On Monday, just as the 84th Pulitzer Prize winners were being announced, Joseph Lelyveld, the executive editor of the New York Times, called the paper's editorial staff together for an announcement.
Times staffers have become accustomed to office gatherings on the day the prizes are announced. After all, the paper has won 73 Pulitzers over the years and has been a recipient every year for the past 14 years -- a streak matched by no other paper.
But if that makes the Times the New York Yankees of newspapers, with champagne ordered long before the season ends, there was no joy in Muddville on Monday. For the first time since 1985, the Times struck out.
"I was surprised that he called it," said one reporter who attended the meeting. "It seemed like an odd thing to do. He said, 'My first temptation was to go in my office and sulk.' But it was actually a very charming speech."
If there is a sense of entitlement among some of the editors and writers at the Times, it may simply be a byproduct of familiarity. The paper itself takes great pride in its record of journalistic excellence. The 11th floor of the Times building features a "Pulitzer walk" that leads to the publisher's office. Framed there on the wall are photographs of all the paper's recipients throughout its history -- a gallery meant to impress advertisers as much as inspire employees.
"People had become so accustomed to seeing one or two of their number win the award," said one editor. (All the Times employees I spoke with chose to remain anonymous.) "I think people get accustomed to the idea that every year you get another picture put up there -- 'Well, who's it going to be this year?'"
But Lelyveld's speech was not meant as an excoriation of the troops, nor a mea culpa. (Lelyveld was traveling on Tuesday and unavailable for comment.) "He said we should just celebrate today that there's never been a run like this in the Pulitzers," said the reporter, "in the history of the Times or the Pulitzers. And then he ended by saying, as they used to say when there was still Ebbetts Field, 'Wait till next year.'"
The Pulitzer judging process is painstaking, and it is subject to the same trends and changes as those of any other awards. "You can look at this year's awards and see all kinds of interesting trends," said the Times editor I spoke with. "This was clearly the year they wanted to reward people who were doing work against odds, without all the resources all the big papers had, and that's laudable."
Eric Newhouse of the Great Falls Tribune in Montana beat out the Times' finalist, Michael Winerip, in the explanatory reporting category, for instance. (Newhouse's piece was on the effects of alcoholism in a community, while Winerip profiled a mentally ill New Yorker who pushed a woman in front of a subway.) And a little closer to home, the Village Voice won the international reporting prize with its series on AIDS in Africa.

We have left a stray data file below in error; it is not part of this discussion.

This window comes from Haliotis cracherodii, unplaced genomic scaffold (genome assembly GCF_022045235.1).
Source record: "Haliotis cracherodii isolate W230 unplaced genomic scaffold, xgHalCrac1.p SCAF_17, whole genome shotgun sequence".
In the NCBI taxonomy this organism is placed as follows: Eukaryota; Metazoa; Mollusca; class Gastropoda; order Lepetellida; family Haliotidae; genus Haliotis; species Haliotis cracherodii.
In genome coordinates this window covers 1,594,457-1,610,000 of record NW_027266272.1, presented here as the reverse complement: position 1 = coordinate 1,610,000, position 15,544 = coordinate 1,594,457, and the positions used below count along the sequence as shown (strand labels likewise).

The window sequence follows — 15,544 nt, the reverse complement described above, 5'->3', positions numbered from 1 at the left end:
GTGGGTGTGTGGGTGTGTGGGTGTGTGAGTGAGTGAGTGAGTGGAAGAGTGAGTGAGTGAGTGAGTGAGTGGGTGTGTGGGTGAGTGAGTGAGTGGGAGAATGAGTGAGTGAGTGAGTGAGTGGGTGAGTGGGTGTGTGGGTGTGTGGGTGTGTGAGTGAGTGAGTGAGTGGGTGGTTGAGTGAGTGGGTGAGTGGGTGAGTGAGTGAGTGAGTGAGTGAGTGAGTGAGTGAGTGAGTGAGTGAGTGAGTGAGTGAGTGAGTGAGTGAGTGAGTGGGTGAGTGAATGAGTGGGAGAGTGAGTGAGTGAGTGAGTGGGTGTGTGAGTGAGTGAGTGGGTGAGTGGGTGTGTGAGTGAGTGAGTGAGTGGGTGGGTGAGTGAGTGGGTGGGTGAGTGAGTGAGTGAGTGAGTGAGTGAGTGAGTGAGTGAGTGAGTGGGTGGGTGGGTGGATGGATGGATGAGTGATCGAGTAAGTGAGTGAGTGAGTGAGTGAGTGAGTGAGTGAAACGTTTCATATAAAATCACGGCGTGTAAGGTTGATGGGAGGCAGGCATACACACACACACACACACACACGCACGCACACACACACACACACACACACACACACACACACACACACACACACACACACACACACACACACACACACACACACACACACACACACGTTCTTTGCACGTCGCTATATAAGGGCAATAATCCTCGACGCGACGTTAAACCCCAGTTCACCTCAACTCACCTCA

"I'm not going to sit here and say 'poor little rich boys,'" continued the Times editor. "We work hard, we earn it, but it is easier for us. We work in the greatest conditions at the Times you can imagine: supportive publisher, decent amount of money, ambitious paper, great editors. That makes it a lot easier."
Alex S. Jones, co-author (with wife Susan E. Tifft) of "The Trust: The Private and Powerful Family Behind the New York Times," marked the Times' absence from the winner's circle with a different sentiment.
"I regret it deeply because when they win they run all the names of the former Pulitzer Prize winners, and I'm one of them and I love to relive that day," he said. (His articles about the Bingham family, of the Louisville Courier-Journal, won a Pulitzer in 1987.) He sees no significance in the end of the Times' enviable streak.
"I don't think it means anything, frankly. I know there have been years when the Washington Post didn't win any and years when the Journal didn't win any and when the L.A. Times didn't." All three of those papers won awards this year. "I think these things sort of wax and wane. I'm prejudiced, I'm sure, but I don't think the Times has ever been better."
Jones, who worked for the paper covering the media from 1983 to 1992, also served as a judge on Pulitzer juries twice. "The jury is supposed to choose three finalists, any of which would be a worthy winner of the Pulitzer Prize. And the New York Times was a finalist in a number of categories [four, to be exact]. Contrary to what a lot of people think, the New York Times doesn't have the whole thing fixed."
In the end, the Pulitzers may be more analogous to the Academy Awards -- except that, arguably, more bad films have been awarded Oscars than bad stories have been given Pulitzer Prizes.
"Look at a movie like 'The Insider,'" said the Times editor I spoke to. "It got seven Oscar nominations and zero awards. Does that mean it's a bad movie? No. On the other hand, would Michael Mann have liked to win the best director award? Sure."